EEDIM Statement by the Group of Friends on the Environment at the OSCE Economic and Environmental Dimension Implementation Meeting
As prepared for delivery by Ambassador Veselin Sukovic, Permanent Representative of Montenegro Permanent Representative to the OSCE
Vienna, October 14, 2019
I am speaking on behalf of the informal Group of Friends on the Environment, composed of the following OSCE participating States: Albania, Germany, Austria, Canada, the United States of America, France, Georgia, Italy, Kazakhstan, Latvia, Lithuania, Montenegro, the Czech Republic, the United Kingdom, Slovakia, and Switzerland.
Severe security risks are emanating from environmental stresses. A healthy environment is essential for our daily lives, including our health, welfare, economy and, ultimately, our safety and security. One important area in this regard is water management, the focus of this year’s Economic and Environmental Dimension Implementation (EEDIM).
Water is integral to security: it has become a key element in the context of peace and stability. Water underpins all of the sustainable development goals and serves as one of the foundations for the 2030 Agenda for Sustainable Development.
Engagement on water security matters should be aimed at enhancing peace, security and stability. Destroying water infrastructure, polluting water or diverting watercourses represent a risk both for security and for the environment. We support constructive dialogue between participating states and following international environmental best practices while developing major water infrastructure projects with transboundary impacts.
The OSCE has a long track record of supporting participating States in jointly and sustainably managing water resources, and it has successfully supported co-operation between participating States. We are supportive of these efforts and would welcome more in-depth discussions on the topic during upcoming chairmanships. With the Slovak Chairmanship’s focus on energy security in mind, water is also key to any discussion on innovative and efficient energy technologies that offer economic and environmental benefits to end users.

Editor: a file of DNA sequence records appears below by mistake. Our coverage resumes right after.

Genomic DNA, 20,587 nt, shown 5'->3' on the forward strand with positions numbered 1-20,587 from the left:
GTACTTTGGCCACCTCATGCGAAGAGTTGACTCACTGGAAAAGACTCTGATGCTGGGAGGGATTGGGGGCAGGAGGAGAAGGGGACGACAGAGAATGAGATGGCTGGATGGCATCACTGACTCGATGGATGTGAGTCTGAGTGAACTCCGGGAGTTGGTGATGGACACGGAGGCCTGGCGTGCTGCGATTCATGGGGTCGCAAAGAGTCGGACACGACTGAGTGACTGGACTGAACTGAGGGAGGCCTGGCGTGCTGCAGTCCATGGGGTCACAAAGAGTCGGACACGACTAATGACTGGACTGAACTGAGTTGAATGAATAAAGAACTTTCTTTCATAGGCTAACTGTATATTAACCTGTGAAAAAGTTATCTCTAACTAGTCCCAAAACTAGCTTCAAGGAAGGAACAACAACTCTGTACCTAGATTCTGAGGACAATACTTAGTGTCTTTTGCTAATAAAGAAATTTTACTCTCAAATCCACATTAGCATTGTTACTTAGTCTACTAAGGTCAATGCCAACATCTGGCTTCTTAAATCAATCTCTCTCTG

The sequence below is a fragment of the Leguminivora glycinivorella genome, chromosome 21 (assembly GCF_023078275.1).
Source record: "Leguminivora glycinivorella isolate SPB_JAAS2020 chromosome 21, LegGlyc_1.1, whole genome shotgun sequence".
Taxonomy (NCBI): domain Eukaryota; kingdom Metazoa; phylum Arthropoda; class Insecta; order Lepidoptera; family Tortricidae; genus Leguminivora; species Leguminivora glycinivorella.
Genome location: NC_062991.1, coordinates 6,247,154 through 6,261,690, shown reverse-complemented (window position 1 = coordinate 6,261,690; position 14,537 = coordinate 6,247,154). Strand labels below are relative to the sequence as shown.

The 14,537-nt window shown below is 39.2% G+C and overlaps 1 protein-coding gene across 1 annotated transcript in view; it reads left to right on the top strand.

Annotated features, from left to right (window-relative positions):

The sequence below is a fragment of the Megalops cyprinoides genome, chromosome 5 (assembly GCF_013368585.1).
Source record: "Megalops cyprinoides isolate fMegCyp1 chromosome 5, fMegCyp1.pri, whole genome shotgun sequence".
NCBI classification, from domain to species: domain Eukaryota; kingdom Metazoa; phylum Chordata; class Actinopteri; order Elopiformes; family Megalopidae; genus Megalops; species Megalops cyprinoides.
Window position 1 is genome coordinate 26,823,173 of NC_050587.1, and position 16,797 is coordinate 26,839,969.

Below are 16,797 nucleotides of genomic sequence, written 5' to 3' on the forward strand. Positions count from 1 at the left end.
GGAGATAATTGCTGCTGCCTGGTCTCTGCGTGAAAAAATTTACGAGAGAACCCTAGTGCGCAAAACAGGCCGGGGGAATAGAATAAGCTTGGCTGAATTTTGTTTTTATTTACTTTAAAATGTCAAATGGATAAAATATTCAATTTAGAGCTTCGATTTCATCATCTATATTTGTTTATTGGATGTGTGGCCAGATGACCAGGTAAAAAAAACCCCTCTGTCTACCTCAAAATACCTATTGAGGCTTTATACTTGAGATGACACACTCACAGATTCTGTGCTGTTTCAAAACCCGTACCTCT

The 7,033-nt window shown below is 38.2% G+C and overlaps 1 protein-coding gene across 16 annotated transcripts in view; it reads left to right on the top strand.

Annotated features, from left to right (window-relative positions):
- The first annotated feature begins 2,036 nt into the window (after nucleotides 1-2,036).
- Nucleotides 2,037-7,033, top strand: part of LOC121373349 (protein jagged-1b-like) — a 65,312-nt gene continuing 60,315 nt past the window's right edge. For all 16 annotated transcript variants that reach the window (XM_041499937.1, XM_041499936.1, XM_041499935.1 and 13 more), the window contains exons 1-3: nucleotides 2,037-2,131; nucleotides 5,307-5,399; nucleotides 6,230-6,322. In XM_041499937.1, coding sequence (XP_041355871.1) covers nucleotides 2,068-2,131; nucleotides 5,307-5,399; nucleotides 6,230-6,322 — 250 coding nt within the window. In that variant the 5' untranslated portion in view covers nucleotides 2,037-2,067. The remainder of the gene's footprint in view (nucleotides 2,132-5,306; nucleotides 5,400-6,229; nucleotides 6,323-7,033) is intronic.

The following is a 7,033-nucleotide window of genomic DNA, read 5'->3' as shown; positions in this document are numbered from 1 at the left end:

The international community must work together to balance the economic needs of our societies with threats to our water resources and to our environment more broadly. International cooperation can contribute to efforts to eradicate energy poverty, tackle climate change and protect the environment. The Agenda 2030 has driven many of our actions in this regard. To address these issues effectively and in a sustainable way, international cooperation should be strengthened, even while noting that states face differing national circumstances and constraints.
The OSCE, as the largest regional security organization, recognizes the close connection between the environment and security. The OSCE aims to promote the sustainable management of natural resources, particularly water, to reduce the risk of disasters, to manage hazardous waste safely, to promote connectivity through ‘green’ infrastructure, and to address the challenges of access to affordable energy, of environmental degradation, and of climate change. We support the efforts of the OSCE and encourage the Secretariat and executive structures to continue their initiatives in this regard.
Finally, looking beyond EEDIM’s focus on water management and security, the Group of Friends welcomes the ongoing discussions on transboundary environmental crime and on environmental good governance in general. We call on future chairmanships to keep these topics high on the agenda.
Thank you Mr. Chairperson